Andy’s National Hunters review

For those who aren’t sure, National Hunt racing applies to horse races where they jump fences, ditches and other intervening obstacles.

National Hunt racing in the UK is divided into two major distinct branches: Hurdles (jump over hurdles only) and Steeplechases (jump over a variety of obstacles). Alongside these there are Irish ‘bumpers’, which are National Hunt Flat races.

The biggest National Hunt events of the year in the UK are generally considered to be the Grand National at Aintree and the Cheltenham Gold Cup.

Andy’s National Hunters is an email-based tipping service that applies to National Hunt racing only.

It’s another generic tipping service from Circle Media, whose past products have often left something to be desired (that something is usually a bank roll).

The headline on the Andy’s National Hunters sales page reads: ‘Make over £3,000 per month betting on National Hunt’, but in our trial we were – perhaps unsurprisingly – far from that figure.

It’s a very cheap tipping service, priced at only £10 (plus VAT in EU) for an entire year. Brings to mind the old saying ‘If you pay peanuts, you get monkeys’.

There’s an inevitable 60-day unconditional money-back guarantee, because this tipping service is sold via the go-to sales platform for quick money-making exercises like this: Clickbank.

And when I say money-making, I mean solely for the vendor of the service.

The service claims to have some bold credentials: ‘We have been helping determined punters make a living from events like the Cheltenham Festival, Punchestown Festival and the King George VI Chase for the last 3 years. During these 3 years, 95% of our punters managed to make an AVERAGE of £3,345 a season from religiously following our personalised tips.’

Quite a claim for a service that’s only charging you £10 for an entire year.

The origin for the system is when Andy reportedly looked at the National Hunt and he ‘began to think’: ‘What if I could find a way to harness and control the unpredictability? And find a solution for the problem.’

The system aims to exploit situations when handicappers give the wrong weights – as well as other factors – that leads to under betting. This is when the market doesn’t bet as much on a horse as it should do. Favourites aren’t always the real favourites, because sometimes bookmakers balance their books.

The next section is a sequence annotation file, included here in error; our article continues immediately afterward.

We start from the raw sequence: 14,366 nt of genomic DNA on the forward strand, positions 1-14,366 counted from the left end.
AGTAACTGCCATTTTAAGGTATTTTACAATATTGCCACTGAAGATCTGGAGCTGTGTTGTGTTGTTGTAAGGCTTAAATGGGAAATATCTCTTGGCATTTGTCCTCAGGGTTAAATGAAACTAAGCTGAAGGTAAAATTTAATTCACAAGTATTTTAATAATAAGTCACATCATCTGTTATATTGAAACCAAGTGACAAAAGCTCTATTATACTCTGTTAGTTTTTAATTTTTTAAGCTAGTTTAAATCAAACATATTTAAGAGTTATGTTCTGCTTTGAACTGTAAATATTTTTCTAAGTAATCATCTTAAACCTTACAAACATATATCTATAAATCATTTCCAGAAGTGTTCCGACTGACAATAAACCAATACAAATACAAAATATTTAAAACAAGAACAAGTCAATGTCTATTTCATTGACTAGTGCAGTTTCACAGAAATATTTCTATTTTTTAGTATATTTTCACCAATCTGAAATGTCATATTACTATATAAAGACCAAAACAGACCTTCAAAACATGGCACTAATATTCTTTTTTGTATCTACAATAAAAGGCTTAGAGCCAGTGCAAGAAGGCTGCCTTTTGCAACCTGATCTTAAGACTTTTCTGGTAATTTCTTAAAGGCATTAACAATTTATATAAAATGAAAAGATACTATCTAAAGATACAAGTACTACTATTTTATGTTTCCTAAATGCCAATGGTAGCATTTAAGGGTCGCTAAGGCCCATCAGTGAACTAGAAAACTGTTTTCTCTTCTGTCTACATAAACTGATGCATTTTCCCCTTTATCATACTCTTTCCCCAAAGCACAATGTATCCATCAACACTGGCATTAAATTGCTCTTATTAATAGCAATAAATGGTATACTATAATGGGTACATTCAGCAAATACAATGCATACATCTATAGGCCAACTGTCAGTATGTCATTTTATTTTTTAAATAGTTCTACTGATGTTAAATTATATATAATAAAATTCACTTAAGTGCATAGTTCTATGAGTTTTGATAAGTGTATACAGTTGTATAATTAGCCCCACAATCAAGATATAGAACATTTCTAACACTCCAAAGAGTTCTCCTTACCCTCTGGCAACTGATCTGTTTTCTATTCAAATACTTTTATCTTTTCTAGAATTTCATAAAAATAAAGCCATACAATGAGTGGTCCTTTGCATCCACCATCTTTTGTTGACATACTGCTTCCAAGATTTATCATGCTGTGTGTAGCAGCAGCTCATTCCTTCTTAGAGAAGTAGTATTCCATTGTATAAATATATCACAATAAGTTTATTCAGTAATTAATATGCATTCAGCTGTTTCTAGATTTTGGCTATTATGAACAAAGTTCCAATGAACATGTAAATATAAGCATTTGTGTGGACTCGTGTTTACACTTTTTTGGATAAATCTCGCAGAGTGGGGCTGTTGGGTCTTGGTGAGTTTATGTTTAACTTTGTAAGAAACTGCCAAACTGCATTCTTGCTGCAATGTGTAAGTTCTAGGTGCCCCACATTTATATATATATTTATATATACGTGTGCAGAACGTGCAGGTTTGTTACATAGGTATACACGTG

Balancing the books is a process of changing the odds they are offering based on the amount of money being bet on the horses in the race.

Andy says: ‘The bookies aren’t interested in which horse is most likely to win the race. They’re interested in which horse the betting public thinks is most likely to win the race. This is how they create the loophole that I explained earlier.’

It’s an intriguing niche from which to create a tipping service – but is it any good?

Andy “I’m a family man… my children are the reason I’m committed to making this work…” – the creator of Andy’s National Hunters – claims a very modest 57% strike rate with average odds at 3/1. But then, elsewhere on the marketing page, he claims a 63% strike rate. Still relatively modest – especially when compared to the glitter that’s usually piled on sales pages like this – but which figure is it?

This sort of inconsistency, alas, became a motif for the entire trial.

The tips arrive in the morning, daily – or near enough – and they’re straightforward to implement, taking just a few minutes.

But the results never came in our trial. In 8 weeks, which included Cheltenham, there were 39 tips and only 9 were winning tips. This 23% strike rate is a long way off the 57 or 63% strike rate that’s promised.

The bank didn’t suffer too badly by the end of the trial, being only 3 points down, but the entire affair seemed lackluster and seemingly directionless, with the given tips sometimes being the favourites when we thought the aim of the exercise was to locate horses that are the true favourites, but aren’t presented as such.

As said above, Andy’s National Hunters is based on an interesting slant, but it didn’t perform for us, and the £10-for-12-months fee makes us worry that it’s a service that exists solely for its attractive subscription cost – a cost that few people would bother trying to get a refund for.

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